Gaurikund and Suryakund in Uttarakhand
Gaurikund is a beautiful village situated on the banks of the Mandakini River in Uttarakhand, India. The other hot spring, Suryakund, is a narrow gorge that opens up to a small lake with natural and also maintained pools of water.
As tourism has become more popular in Gaurikund and Suryakund, several guest houses have popped up around the region. The place can get quite crowded on weekends so it’s usually advised not to come here during that time of the week if you’d like to enjoy it in peace.
Sahastradhara is a valley located in the Garhwal Himalayas, Uttarakhand State, India. It’s part of the Valley of Flowers National Park and is located at an altitude of 3,800 meters (12,467 feet).
There are no known eye-witness accounts or reliable evidence about how this hot spring was discovered so there are some debates about its origin. However, most historians agree that it came into being over 800 years ago when some sadhus used to live around the area.
Yumthang Hot Spring
Yumthang, also known as Yumthang Valley, is a beautiful valley situated in the lower reaches of the West Sikkim district.
The village itself has several hotels and is located just above the famous Kanchenjunga Base Camp. The hot spring in Yumthang Valley has been said to have been discovered over 300 years ago. But no significant change occurred until the early 1900s when some Chinese people settled there.
Aravali Hot Water Springs
Aravali is one of the most well-known villages in Maharashtra. It is known for its three beautiful hot springs that have formed natural baths over time.
The village of Aravali is divided into two parts: the upper and lower areas. The lower area serves as the base camp for any tourists who want to go trekking in the nearby hills. Those who would like to visit this beautiful village but don’t want to walk a significant distance can take a boat trip from here or wait for busses to come.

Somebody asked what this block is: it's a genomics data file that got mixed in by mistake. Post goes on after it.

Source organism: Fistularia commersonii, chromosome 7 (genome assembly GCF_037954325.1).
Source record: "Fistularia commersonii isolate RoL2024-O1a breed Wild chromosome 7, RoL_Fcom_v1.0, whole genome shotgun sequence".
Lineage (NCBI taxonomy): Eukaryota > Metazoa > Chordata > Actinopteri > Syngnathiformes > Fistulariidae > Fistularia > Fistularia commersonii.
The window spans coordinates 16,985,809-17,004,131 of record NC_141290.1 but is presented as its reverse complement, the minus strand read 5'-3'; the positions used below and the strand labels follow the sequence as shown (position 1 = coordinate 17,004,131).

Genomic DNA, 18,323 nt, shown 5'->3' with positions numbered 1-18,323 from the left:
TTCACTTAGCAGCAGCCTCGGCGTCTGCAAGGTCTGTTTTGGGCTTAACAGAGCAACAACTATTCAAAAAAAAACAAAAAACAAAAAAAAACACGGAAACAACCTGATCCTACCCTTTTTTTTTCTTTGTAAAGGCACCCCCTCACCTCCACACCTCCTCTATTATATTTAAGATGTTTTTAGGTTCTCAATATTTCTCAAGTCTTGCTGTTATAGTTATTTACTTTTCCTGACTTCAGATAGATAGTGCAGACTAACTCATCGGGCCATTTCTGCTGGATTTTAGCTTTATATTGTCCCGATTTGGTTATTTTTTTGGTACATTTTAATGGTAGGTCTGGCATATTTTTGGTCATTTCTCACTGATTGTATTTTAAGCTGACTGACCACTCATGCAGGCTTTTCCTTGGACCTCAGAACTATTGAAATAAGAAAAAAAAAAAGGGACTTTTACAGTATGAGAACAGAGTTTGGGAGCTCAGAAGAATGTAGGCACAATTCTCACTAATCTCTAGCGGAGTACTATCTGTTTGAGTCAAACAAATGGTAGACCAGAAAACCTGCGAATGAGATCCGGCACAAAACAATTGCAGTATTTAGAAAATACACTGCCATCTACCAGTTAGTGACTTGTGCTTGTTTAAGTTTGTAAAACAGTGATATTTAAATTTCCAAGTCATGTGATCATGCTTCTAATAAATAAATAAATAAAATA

Q. What is the temperature in the water?
A. The water in most hot springs are considered not hot enough to need bathing and are simply a tourist attraction. However, some of the hottest springs are around 100 degrees Celsius (212 degrees Fahrenheit). And heat up to 115-120 degrees Celsius (239-248 degrees Fahrenheit). In those springs, it’s advised to take off all clothes before entering because they can burn your skin off after your bodies get wet.
Generally, the popular ones in India run at temperatures around 50 degrees Celsius (122 degrees Fahrenheit). But it’s crucial not to drink or use these waters as they could make you very ill.
Q. Where can I find the best deals to visit hot springs in India?
A. It generally depends on your budget, but if you’re looking for the cheapest tickets, we recommend using MakeMyTrip.com. They offer really good deals and prices so you can save money while booking your flight or train tickets as well as accommodation in India. It’s also convenient because they offer a mobile app so you can book everything on the go!
Q. Are there any rules to visiting these springs?
A. It varies from place to place and depends on the locals as well as official rules. In most of these, you do not have to pay a fee to enter. Some people say that it’s better not to go in at all. But there are a lot of people who do go in which means the water is always clean. So, know that you can either choose not to go but risks getting fined or go into it for a few minutes and still enjoy your trip!
Q. Why should I visit these springs?
A. It’s important to remember that most of these hot springs were discovered long before tourism became popular and so they won’t be very fancy. However, they are very unique in their way and offer something really special compared to other attractions in the country. It’s rare to find such things in places that are so close to major cities like Delhi, Jaipur, or Mumbai.
Also, the water is always clean because locals use it daily.